This is more praise. Who had the mightiest king and the most powerful gods in the world? Egypt did. And the most the gods of Egypt could manage when challenged was to make the first few of the Lord’s plagues worse. The Lord turned the water of the Nile to blood. If the gods of Egypt had had any power, their priests should have changed the blood back into water, but the best they could do is make more blood. The Lord stripped Pharaoh of his divine claims. And when all he had left was his might army, the Lord proved himself even mightier. There is no one, god or man, who can compare to the majesty of the Lord in his holiness. There is no one, god or man, who can perform such glorious deeds.
The final stanza, verses 13-18, now takes us from the Red Sea to the conquest of Canaan and then to the building of the temple by Solomon on Mt. Zion. The final stanza praises the Lord as he dwells on the mountain in the midst of his people as King.
“You have led in your steadfast love the people whom you have redeemed;
you have guided them by your strength to your holy abode.
The peoples have heard; they tremble;
pangs have seized the inhabitants of Philistia.
Now are the chiefs of Edom dismayed;
trembling seizes the leaders of Moab;
all the inhabitants of Canaan have melted away.
Terror and dread fall upon them;
because of the greatness of your arm, they are still as a stone,
till your people, O Lord, pass by,
till the people pass by whom you have purchased.
You will bring them in and plant them on your own mountain,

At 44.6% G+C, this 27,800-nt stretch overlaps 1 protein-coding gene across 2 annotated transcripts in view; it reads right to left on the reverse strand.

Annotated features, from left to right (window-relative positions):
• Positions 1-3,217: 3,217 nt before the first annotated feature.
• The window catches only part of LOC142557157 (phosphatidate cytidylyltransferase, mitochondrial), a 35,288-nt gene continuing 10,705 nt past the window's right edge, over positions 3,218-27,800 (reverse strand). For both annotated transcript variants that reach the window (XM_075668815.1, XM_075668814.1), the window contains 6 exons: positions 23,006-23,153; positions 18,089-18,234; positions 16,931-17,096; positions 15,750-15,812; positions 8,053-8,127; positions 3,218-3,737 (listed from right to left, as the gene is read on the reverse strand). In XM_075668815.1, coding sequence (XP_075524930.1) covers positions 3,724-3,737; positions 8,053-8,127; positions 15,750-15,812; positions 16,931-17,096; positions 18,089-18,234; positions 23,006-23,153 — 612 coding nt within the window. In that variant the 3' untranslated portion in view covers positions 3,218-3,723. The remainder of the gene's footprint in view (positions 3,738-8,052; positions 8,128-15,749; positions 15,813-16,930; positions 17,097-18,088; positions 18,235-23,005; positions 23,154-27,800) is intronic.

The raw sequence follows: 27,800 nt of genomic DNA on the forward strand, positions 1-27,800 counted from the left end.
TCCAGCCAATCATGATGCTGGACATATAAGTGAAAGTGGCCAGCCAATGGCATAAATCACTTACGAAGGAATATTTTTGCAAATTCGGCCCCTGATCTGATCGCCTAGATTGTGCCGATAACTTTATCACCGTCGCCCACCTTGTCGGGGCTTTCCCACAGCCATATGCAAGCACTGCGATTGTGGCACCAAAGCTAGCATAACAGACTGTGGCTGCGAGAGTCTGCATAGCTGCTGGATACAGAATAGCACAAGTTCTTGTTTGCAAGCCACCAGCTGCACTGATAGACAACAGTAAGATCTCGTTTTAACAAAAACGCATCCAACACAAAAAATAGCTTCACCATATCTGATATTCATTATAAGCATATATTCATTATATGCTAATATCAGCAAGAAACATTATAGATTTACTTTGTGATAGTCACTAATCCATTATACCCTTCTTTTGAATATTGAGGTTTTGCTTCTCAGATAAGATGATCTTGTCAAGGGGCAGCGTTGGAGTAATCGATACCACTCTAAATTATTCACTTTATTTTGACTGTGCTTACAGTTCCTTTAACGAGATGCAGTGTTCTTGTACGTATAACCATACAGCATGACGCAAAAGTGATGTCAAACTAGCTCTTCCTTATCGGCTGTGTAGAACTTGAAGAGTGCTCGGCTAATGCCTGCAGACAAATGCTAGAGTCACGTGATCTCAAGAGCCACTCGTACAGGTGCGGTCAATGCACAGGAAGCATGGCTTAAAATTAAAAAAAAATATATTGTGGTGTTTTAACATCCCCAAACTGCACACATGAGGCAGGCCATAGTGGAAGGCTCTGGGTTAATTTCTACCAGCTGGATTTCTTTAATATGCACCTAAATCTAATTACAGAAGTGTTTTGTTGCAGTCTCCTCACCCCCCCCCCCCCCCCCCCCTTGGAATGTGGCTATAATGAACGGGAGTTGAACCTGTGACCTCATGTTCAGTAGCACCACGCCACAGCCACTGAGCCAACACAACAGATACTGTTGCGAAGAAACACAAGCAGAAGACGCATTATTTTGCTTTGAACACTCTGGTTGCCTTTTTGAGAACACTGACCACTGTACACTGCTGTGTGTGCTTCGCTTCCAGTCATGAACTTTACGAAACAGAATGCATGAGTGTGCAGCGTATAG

the place, O Lord, which you have made for your abode,
the sanctuary, O Lord, which your hands have established.
The Lord will reign forever and ever.”
Almost every English translation shifts from the past tense—singing about the events at the Red Sea which had just happened—to the future tense with these verses. From the standpoint of the Israelites at the sea, these things were to happen in the future. The problem is that the tenses of the verbs are consistent throughout the song. There’s no grammatical reason to witch to the future tense in this last stanza. All of this was in the past. And that strongly suggests that while the Israelites sang an earlier, probably shorter version of this song at the sea, the song in the form we now have it was expanded and revised through the centuries. It was probably used as part of the Passover celebration and revised in the days after Canaan had been conquered and the temple built. But it all flows naturally from Israel’s deliverance at the sea. It highlights that Israel’s deliverance was part of a larger plan. He delivered Israel to create a people for himself, who would live in his land and in his presence. First the tabernacle and then the temple represented the Lord’s presence in the midst of his people.